Food Check-Out Week Spotlights Healthy Eating on a Budget

  By Peggy Jo Goodfellow, Arizona Farm Bureau       

As the economic squeeze continues, many Americans remain concerned that the cost of a healthy diet is out of reach.  Arizona Farm Bureau’s Food Check-Out Week, which runs this week (February 21-27), focuses on helping Arizonans learn how to stretch their grocery dollars with healthy, nutritious food. America’s farmers and ranchers are committed to producing safe, healthy and abundant food. And they share a common concern with consumers when it comes to putting nutritious meals on the table while sticking to a tight budget. 

Arizona Farm Bureau’s Food Check-Out Week is aimed at helping American consumers learn how to shop effectively to put nutritious meals on the table with fewer dollars. “Learning to use your grocery dollars wisely ensures that nutrition isn’t neglected,” according to  Sharla Mortimer, Arizona Farm Bureau’s Women’s Leadership Committee chair and rancher from Dewey.

“Fruits and vegetables – along with whole grains, low-fat dairy products, lean meats, fish, beans, eggs and nuts – are an important part of a healthy diet. Buying fresh produce when it’s in season costs less, while buying frozen fruits and vegetables when they’re not in season, is a smart way to stretch that dollar,” adds Mortimer.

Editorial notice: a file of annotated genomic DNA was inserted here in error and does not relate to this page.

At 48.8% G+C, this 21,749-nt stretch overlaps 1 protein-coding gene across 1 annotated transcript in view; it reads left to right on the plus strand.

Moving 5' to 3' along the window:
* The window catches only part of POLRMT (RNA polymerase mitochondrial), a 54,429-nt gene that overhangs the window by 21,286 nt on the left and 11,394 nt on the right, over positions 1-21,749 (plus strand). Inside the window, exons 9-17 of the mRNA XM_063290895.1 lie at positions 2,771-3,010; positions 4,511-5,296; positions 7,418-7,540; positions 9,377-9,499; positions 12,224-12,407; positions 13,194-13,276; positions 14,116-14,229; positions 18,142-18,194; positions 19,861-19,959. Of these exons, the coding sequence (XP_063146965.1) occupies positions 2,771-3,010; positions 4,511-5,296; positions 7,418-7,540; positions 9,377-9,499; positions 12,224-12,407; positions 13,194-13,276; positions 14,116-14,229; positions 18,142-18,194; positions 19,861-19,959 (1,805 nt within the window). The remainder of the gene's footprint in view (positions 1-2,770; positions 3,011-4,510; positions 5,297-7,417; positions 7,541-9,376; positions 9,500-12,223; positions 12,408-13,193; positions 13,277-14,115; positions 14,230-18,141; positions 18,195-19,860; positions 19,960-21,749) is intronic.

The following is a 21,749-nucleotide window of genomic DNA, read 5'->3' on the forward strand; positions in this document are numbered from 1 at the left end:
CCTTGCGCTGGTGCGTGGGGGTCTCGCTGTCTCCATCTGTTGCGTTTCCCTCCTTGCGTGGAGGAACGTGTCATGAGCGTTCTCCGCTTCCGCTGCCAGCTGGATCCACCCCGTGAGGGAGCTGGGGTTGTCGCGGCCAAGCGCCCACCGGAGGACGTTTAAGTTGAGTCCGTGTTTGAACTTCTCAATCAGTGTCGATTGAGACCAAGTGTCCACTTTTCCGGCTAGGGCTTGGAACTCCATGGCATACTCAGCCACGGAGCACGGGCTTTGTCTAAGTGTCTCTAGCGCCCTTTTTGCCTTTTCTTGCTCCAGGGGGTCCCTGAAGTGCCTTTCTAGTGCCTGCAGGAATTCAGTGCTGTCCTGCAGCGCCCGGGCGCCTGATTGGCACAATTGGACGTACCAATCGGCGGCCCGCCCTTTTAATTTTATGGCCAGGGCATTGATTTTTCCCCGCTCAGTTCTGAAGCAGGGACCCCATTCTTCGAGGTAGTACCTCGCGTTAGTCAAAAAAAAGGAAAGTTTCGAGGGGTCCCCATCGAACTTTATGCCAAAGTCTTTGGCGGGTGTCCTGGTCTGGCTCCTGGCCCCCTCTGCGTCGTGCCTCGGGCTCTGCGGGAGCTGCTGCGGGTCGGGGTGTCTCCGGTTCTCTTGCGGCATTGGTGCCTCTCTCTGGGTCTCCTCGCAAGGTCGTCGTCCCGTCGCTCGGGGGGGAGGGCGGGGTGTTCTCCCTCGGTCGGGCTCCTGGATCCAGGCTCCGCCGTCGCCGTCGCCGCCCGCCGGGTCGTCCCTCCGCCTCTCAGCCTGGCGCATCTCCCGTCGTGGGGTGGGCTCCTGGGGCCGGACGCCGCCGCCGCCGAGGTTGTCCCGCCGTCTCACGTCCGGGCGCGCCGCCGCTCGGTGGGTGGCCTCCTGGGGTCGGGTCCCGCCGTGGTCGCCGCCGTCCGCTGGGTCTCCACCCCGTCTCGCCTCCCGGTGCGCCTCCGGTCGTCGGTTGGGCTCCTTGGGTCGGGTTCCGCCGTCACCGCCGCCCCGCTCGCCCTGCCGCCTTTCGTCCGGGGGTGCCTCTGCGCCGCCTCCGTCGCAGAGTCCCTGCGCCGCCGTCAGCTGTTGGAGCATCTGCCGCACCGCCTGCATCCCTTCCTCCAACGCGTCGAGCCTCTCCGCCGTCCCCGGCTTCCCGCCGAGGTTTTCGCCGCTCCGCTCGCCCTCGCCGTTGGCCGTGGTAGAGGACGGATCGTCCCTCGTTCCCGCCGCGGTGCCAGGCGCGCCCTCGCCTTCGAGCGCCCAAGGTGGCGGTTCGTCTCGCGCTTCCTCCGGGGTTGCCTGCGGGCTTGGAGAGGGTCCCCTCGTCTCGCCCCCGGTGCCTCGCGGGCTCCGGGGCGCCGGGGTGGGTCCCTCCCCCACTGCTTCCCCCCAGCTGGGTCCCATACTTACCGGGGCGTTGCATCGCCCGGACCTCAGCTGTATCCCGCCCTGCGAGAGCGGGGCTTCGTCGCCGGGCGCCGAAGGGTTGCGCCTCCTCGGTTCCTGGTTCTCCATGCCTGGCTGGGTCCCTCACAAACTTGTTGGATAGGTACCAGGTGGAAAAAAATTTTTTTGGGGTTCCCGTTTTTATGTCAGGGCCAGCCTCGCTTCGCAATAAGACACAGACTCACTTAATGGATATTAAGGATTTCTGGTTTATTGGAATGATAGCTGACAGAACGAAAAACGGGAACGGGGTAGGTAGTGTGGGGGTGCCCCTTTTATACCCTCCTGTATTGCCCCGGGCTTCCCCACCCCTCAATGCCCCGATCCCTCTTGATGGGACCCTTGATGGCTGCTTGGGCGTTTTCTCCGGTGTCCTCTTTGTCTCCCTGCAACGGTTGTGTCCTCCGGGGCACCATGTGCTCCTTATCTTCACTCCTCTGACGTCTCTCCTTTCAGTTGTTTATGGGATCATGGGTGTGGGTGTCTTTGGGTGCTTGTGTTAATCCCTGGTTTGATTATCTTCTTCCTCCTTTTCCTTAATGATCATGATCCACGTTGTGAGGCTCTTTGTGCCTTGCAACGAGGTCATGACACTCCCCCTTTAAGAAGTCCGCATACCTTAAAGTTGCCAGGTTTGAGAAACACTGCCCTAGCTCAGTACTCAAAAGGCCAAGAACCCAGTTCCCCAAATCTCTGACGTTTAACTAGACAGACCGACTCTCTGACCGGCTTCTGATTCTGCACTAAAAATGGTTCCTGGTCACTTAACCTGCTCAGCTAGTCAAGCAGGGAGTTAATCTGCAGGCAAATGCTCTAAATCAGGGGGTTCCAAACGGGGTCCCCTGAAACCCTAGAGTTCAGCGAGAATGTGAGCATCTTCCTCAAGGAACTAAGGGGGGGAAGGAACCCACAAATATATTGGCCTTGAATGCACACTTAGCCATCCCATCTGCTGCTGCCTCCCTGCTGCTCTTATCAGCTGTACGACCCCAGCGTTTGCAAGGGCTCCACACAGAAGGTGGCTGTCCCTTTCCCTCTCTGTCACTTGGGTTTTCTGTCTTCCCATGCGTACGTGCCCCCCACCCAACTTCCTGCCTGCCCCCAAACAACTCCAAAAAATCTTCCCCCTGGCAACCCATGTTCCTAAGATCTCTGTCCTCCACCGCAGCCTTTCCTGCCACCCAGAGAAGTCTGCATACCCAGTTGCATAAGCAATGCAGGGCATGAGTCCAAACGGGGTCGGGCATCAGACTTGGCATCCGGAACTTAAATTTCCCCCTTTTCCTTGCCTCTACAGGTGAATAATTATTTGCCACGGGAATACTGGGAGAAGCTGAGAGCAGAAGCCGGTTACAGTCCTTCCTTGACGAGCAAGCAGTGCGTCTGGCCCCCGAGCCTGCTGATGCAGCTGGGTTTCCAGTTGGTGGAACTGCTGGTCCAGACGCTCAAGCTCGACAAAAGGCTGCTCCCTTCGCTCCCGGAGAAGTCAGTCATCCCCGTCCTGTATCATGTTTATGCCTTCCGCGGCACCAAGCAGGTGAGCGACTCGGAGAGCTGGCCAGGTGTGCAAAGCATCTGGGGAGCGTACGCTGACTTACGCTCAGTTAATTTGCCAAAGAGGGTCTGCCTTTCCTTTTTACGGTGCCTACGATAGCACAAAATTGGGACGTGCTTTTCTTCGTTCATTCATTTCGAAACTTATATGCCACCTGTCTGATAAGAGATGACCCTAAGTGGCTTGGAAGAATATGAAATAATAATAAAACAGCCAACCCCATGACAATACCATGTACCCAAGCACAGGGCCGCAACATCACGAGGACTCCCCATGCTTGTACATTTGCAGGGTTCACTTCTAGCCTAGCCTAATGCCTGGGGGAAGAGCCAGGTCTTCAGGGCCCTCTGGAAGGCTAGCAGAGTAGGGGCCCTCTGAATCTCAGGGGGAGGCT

Here is the good news: a recent USDA report favorably supports the economics of healthier eating. Recent food price data show that prices for unprepared, readily available fresh fruits and vegetables have remained stable relative to dessert and snack foods, such as chips, ice cream and cola. Therefore, as defined by foods in the study, the price of a “healthier” diet has not changed compared to an “unhealthy” diet.

Now in its twelfth year, Food Check-Out Week also highlights America’s safe, abundant and affordable food supply, made possible largely by America’s productive farmers and ranchers. According to the most recent (2008) information from the USDA’s Economic Research Service, American families and individuals spend, on average, less than 10 percent of their disposable personal income for food.

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